A distance education university that stops its staff from communicating with other academics, and its students from communicating with the university by e-mail is no longer a distance education university in the 21st century, and hardly even a university at all.

After battling for weeks to communicate with Unisa academics and Unisa Press (who published a book of which I was a co-author), I asked Telkom Internet to find out what was wrong, and this was their reply:

Thank you for emailing Telkom Internet Support.
Unfortunately telkom email server has been blacklisted by unisa.

Kind Regards,

Telkom Internet Support
E-mail: support@telkomsa.net
Tel: 10210 option 2
International: +27 123523661
Webpage: http://www.telkomsa.net

So if you were planning to study by distance education, then it would be advisable to avoid Unisa, and find a university that has made it into the 21st century and lets you communicate with it by e-mail.

And it's time that the Unisa management grew up: they are receiving government subsidies (ie from the taxpayers), and should stop playing petty childish games with communications with students and academics. Will they consider refunding the fees of students who find it difficult to communicate with the university and miss deadlines etc?

08 February 2012


A new breed of South Africans is emerging, a new subculture, perhaps. It is composed of those who do not merely want to be rich, but who want be filthy, stinking rich; obscenely rich.

One of the things that one often hears is that crime is caused by poverty. But that is not strictly true. Criminologists who have researched the matter report that in societies where people are very poor, there is often relatively little crime. What causes the crime rate to rise is the income gap between the rich and the poor.

My blogging friend Dion Forster notes another effect of the income gap between rich and poor -- it can lead to genocide -- Wishes of youth and the winds of war - I was a soldier once - BLOG - Dion Forster - An uncommon path:
In Fiennes' book he notes, among other things, that the conditions that are necessary for genocide to occur include:

  • An impoverished population
  • A large gap between those who 'have' and those who 'do not have'
  • A clearly identifiable minority grouping that has access to wealth and power
  • The development of a racial or ethnic ideology that places groups of persons in opposition to one another
  • Corrupt, power hungry and irresponsible politicians
I wondered how many of these elements could be ticked off a list of criteria in South African society? We have much work to do in order to bring equality, overcome animosity, and combat false and harmful racial and ethnic ideologies.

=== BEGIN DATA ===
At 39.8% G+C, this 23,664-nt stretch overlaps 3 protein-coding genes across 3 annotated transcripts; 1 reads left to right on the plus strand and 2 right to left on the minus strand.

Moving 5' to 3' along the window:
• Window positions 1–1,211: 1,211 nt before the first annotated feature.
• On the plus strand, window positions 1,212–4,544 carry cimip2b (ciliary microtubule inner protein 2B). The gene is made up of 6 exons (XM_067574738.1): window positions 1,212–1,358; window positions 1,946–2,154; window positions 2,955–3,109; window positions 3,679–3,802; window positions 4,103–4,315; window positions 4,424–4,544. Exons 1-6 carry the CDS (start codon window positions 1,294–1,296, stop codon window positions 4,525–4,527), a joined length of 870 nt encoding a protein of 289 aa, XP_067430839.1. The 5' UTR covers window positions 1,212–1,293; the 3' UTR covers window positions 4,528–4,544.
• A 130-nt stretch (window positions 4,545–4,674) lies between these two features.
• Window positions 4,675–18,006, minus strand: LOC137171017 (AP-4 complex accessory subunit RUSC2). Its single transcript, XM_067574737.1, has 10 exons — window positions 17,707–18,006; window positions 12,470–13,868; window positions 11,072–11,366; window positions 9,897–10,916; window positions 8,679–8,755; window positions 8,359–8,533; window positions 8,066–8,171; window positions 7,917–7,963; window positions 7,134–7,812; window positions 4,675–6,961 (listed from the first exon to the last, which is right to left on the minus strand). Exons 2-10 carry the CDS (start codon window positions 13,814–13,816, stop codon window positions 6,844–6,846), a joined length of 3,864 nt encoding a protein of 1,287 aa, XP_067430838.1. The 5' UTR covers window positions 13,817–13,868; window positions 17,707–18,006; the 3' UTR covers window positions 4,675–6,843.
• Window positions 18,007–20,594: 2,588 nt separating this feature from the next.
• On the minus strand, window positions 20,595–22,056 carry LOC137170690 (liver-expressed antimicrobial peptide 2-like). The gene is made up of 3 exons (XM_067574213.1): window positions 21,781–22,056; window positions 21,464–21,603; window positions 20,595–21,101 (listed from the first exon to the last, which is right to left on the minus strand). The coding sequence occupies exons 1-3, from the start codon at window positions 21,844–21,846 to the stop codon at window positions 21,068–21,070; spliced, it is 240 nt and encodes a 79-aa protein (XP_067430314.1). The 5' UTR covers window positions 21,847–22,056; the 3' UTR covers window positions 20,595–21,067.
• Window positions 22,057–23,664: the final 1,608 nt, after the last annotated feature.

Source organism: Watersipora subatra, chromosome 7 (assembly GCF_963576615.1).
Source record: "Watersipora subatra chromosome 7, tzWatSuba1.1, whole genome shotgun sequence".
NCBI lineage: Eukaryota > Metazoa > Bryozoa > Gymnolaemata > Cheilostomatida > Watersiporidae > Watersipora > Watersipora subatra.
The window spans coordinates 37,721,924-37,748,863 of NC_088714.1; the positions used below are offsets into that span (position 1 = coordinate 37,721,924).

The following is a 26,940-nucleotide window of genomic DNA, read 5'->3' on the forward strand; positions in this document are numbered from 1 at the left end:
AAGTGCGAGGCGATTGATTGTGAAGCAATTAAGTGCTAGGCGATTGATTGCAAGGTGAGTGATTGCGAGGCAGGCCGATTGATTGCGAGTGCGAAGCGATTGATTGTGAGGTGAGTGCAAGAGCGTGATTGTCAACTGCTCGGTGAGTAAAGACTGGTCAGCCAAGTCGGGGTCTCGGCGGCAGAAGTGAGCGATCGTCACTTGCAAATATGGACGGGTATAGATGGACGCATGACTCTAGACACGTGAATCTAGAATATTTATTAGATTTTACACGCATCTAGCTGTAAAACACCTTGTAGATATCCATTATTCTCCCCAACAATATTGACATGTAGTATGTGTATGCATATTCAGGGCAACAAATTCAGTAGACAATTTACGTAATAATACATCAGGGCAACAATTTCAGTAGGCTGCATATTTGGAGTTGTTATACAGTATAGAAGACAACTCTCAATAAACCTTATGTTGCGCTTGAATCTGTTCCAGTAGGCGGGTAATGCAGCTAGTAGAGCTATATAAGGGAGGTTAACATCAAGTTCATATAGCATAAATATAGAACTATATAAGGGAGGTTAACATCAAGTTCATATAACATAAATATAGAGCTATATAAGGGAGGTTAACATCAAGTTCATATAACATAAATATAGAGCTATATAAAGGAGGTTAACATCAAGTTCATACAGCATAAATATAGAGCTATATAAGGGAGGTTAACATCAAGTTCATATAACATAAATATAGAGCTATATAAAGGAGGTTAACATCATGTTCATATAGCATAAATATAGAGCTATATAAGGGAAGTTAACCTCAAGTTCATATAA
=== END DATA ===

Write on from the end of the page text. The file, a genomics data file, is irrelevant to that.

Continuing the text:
A few days ago I noted in another blog post Black and white perceptions of South Africa’s problems | Khanya:
People sometimes like to talk about poverty as the cause of crime. But it is much less common for people to talk about it the other way round — of crime as the cause of poverty. Yet much of the poverty in places like Mamelodi is caused by crime — white crime.

Two of the ways in which people achieve their ambition to become filthy stinking rich are politics and crime. Criminologists who have noted that the crime rate increases where the gap between rich and poor increases have also noticed that criminals do not generally rob and steal to feed their starving families. They steal because they want to be filthy stinking rich. Their ill-gotten gains are used for conspicuous consumption.

As for politics, we all know about tenderpreneurs. Thabo Mbeki, the former president of the ANC and South Africa, spoke on this phenomenon at the very conference where the ANC voted him out as leader -- that unscrupulous businessmen tried to take over ANC branches, and get themselves or their favoured candidates elected at the branches in areas that controlled municipalitries, and used their position to get lucrative contracts and tenders.

This is not unique to South Africa, it is found all over the world.

There are those who still say that the ANC has not made the mental transition from liberation movement to a political party. But the problerm is the other way round. Those who remember what it was to be a liberation movement are a diminishing minority, and are being swamped by those who see politics as a means of becoming filthy stinking rich.

In writing this, I'm not being an investigative journalist. I'm not trying to dig up the dirt on corrupt politicians and businessmen. I haven't named names nor cited instances of these things in footnotes. I've written about perceptions, about gossip, about impressions. And the purpose is not to find and condemn the guilty.

Our struggle, as St Paul says, is not against flesh and blood, but against the rulers, the authorities, against spiritual forces of wickedness in the heavenlies (Eph 6:10-12).

The problem is not individual sinners, but sin itself.

And the problem is not merely individual sins, but rather the inversion of values.

As Isaiah says:

Woe unto them that call evil good, and good evil; that put darkness for light, and light for darkness; that put bitter for sweet, and sweet for bitter! (Isa 5:20)
Those who desire to be filthy stinking rich do so because of greed.